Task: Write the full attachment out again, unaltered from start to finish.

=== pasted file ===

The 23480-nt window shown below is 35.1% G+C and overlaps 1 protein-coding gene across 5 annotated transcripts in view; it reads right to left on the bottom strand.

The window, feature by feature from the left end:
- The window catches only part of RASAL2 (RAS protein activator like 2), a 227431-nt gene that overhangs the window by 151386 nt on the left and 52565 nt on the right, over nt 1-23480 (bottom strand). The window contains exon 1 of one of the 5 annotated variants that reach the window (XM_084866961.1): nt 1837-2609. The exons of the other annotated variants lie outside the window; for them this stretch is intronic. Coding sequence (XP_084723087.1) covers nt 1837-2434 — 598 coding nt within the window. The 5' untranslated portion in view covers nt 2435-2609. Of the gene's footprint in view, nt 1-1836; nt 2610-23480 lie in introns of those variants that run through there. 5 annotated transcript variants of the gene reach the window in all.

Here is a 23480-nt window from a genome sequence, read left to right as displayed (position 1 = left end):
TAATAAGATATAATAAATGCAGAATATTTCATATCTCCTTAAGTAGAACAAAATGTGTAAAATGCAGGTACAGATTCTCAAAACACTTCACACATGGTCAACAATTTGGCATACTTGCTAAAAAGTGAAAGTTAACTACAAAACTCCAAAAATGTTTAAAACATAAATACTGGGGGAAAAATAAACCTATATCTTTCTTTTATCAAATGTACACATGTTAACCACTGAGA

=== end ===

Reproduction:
The 23480-nt window shown below is 35.1% G+C and overlaps 1 protein-coding gene across 5 annotated transcripts in view; it reads right to left on the bottom strand.

The window, feature by feature from the left end:
- The window catches only part of RASAL2 (RAS protein activator like 2), a 227431-nt gene that overhangs the window by 151386 nt on the left and 52565 nt on the right, over nt 1-23480 (bottom strand). The window contains exon 1 of one of the 5 annotated variants that reach the window (XM_084866961.1): nt 1837-2609. The exons of the other annotated variants lie outside the window; for them this stretch is intronic. Coding sequence (XP_084723087.1) covers nt 1837-2434 — 598 coding nt within the window. The 5' untranslated portion in view covers nt 2435-2609. Of the gene's footprint in view, nt 1-1836; nt 2610-23480 lie in introns of those variants that run through there. 5 annotated transcript variants of the gene reach the window in all.

Here is a 23480-nt window from a genome sequence, read left to right as displayed (position 1 = left end):
TAATAAGATATAATAAATGCAGAATATTTCATATCTCCTTAAGTAGAACAAAATGTGTAAAATGCAGGTACAGATTCTCAAAACACTTCACACATGGTCAACAATTTGGCATACTTGCTAAAAAGTGAAAGTTAACTACAAAACTCCAAAAATGTTTAAAACATAAATACTGGGGGAAAAATAAACCTATATCTTTCTTTTATCAAATGTACACATGTTAACCACTGAGA